PHOTOVOLTAICS: Microconcentrators boost efficiency of concentrator solar cells
While the most heavily publicized approaches for raising the efficiency of photovoltaic solar cells usually involve improving semiconductor materials or fabrication processes, another effective approach is developing better concentrating solar optics.
While the most heavily publicized approaches for raising the efficiency of photovoltaic solar cells usually involve improving semiconductor materials or fabrication processes, another effective approach is developing better concentrating solar optics. Much effort has gone into shaping large mirrors and lenses to put the maximum amount of sunlight on small, highly efficient solar cells that are created especially for high concentration ratios. Now, researchers at Ben-Gurion University of the Negev (Be’er-Sheba, Israel) and the Jerusalem College of Technology (Jerusalem, Israel) have created what they call all-dielectric microconcentrators (ADMCs), which, made of glass, lie atop the small solar cells themselves.1 The purpose of the ADMCs is to take light that would normally strike the grid of metal electrical “fingers” on the tops of the cells (and thus be wasted) and, via total internal reflection, route it directly to the cell’s active surface (see figure).
Choosing the width of the metal fingers on a concentrator solar cell involves a tradeoff: make them wider and their electrical resistance drops, boosting electrical efficiency; make them narrower and they cover less of the cell’s area, boosting sunlight-collection efficiency. But placing properly designed microconcentrator optics adjacent to the cell eliminates this tradeoff, allowing low resistance and high collection efficiency at the same time. What the Israeli researchers have done is create a simple microconcentrator design that is also highly efficient, due to its form as well as the fact that it is bonded directly to the cell, eliminating an optical reflection. In addition, the all-glass construction makes them resistant to yellowing.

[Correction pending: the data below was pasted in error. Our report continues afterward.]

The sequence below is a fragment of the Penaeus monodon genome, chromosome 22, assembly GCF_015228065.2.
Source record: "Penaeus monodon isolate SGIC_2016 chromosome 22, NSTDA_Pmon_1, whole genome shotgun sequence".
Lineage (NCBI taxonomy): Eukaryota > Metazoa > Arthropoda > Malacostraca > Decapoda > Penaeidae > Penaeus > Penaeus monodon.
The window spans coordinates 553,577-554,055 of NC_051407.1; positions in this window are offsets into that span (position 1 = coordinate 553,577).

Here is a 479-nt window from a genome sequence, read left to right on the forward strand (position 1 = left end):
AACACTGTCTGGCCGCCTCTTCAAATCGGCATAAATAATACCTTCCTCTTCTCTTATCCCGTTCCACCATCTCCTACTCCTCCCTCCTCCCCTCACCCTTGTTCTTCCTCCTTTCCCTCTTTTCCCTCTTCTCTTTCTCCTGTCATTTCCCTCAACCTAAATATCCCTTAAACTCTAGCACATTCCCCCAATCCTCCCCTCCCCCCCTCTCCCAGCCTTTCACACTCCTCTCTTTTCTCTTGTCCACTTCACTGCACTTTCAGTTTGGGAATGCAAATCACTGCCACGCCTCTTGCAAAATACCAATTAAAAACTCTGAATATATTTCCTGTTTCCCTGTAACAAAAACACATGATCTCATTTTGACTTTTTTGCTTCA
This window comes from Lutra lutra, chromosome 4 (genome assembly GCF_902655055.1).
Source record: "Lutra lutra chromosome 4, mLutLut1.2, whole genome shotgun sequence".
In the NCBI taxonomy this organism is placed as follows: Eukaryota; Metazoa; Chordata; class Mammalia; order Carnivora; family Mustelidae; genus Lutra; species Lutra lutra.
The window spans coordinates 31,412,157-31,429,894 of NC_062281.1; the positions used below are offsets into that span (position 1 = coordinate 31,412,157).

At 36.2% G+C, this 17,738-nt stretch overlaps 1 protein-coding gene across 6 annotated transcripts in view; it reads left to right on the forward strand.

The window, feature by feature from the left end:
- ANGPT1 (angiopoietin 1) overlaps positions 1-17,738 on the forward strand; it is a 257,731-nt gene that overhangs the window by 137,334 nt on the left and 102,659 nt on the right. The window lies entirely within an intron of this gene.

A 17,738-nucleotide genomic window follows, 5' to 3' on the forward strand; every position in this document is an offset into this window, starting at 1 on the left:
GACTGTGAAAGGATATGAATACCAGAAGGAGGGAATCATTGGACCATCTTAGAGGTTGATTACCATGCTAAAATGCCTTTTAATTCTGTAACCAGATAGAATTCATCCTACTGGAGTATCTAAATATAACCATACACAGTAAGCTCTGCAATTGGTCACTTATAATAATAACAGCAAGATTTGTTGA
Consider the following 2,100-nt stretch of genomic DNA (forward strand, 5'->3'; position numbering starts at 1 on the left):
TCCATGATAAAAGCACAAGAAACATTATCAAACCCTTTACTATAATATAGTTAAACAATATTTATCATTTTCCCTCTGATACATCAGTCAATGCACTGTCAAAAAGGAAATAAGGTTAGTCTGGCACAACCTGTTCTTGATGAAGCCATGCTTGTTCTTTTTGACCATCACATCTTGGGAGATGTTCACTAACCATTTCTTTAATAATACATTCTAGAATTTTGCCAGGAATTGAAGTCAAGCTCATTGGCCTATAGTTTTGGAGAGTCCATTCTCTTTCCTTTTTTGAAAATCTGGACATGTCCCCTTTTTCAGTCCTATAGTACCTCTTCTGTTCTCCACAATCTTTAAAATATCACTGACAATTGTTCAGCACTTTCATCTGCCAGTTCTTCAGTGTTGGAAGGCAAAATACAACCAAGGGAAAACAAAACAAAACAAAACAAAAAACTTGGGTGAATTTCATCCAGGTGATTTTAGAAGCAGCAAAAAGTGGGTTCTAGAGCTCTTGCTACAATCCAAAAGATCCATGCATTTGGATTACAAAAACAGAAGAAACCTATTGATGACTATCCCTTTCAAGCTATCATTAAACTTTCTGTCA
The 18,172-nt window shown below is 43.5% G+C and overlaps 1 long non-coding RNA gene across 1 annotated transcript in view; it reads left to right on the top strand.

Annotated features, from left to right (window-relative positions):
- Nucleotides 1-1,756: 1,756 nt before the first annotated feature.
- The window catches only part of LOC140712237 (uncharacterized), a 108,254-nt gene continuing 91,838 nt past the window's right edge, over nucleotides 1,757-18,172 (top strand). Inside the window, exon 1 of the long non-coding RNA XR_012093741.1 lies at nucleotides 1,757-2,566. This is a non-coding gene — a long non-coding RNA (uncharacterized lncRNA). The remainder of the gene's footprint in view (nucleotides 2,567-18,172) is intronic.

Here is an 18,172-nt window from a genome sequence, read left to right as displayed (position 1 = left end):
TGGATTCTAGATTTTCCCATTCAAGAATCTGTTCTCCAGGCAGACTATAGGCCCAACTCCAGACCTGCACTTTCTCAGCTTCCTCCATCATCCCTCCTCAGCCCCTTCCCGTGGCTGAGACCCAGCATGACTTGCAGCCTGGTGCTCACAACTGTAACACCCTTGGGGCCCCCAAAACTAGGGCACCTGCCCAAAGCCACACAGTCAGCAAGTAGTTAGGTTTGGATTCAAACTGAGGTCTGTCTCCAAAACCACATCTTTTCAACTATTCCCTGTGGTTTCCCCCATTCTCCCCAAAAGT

While the researchers have modeled their ADMC designs, they have not yet fabricated them. The microfabrication techniques that look the most promising are direct-glass microfabrication procedures and glass sol-gel materials that can create the master for replication, according to Jeffrey Gordon, one of the researchers.
Only simple grid geometry needed
The ADMC consists of many parallel solid-glass troughs bonded at their narrower bottom ends to the solar cell. The trough-profile shapes are either combinations of parabolas and straight lines, or just straight lines (the details depend on variables such as the concentration ratios of the ADMCs). The grid-line spacing for a typical concentrator cell is about 100 µm. More-complex nonparallel grid geometries also exist, designed to capture as much electricity as possible with the lowest series resistance; but because the ADMC allows for greater metal coverage, it also enables the use of the simpler, less-expensive parallel-grid geometry, according to Gordon.
“Our ADMC will work with essentially any of the macroconcentrators used in concentrator photovoltaics,” says Gordon. “These range from simple Fresnel lenses to paraboloidal dishes to the more-sophisticated optics such as those we developed for SolFocus (Mountain View, CA). Furthermore, the macroconcentrator can either be separate from the ADMC, meaning that sunlight exits the macroconcentrator into air before reaching the ADMC, or optically coupled to the ADMC via a dielectric. Because the ADMC is tailored to the solar cell itself, the size, concentration, and location of the macroconcentrator are immaterial.”
Typical concentrator solar cells tailored to flux levels of hundreds of suns (for example, 200 to 500 suns) have a metallization coverage of about 12%, notes Gordon. “So, first, that means that a net gain of 12% (relative) would be realized just from the optics (please note, for nontrivial reasons, our ADMC incurs an incremental optical loss of essentially zero),” he says. “In addition, based on our simulation results, an additional 3% efficiency gain (relative) would be achievable from the reduction in the cell’s effective series resistance at the target flux levels. Hence, the overall or net gain would be about 15% (relative).”
The two Israeli universities have a provisional patent on the technology and would like to license it. Two commercial outfits have already expressed interest, says Gordon.
1. O. Korech et al., Optics Lett.32(19) Oct. 1, 2007.
Editor’s note: For more on photovoltaics, see “Solar Electricity: its time has come,” p. 65; “Photovoltaics reach record efficiency,” p. 73; and “Is solar energy ready for take-off?” p. 132.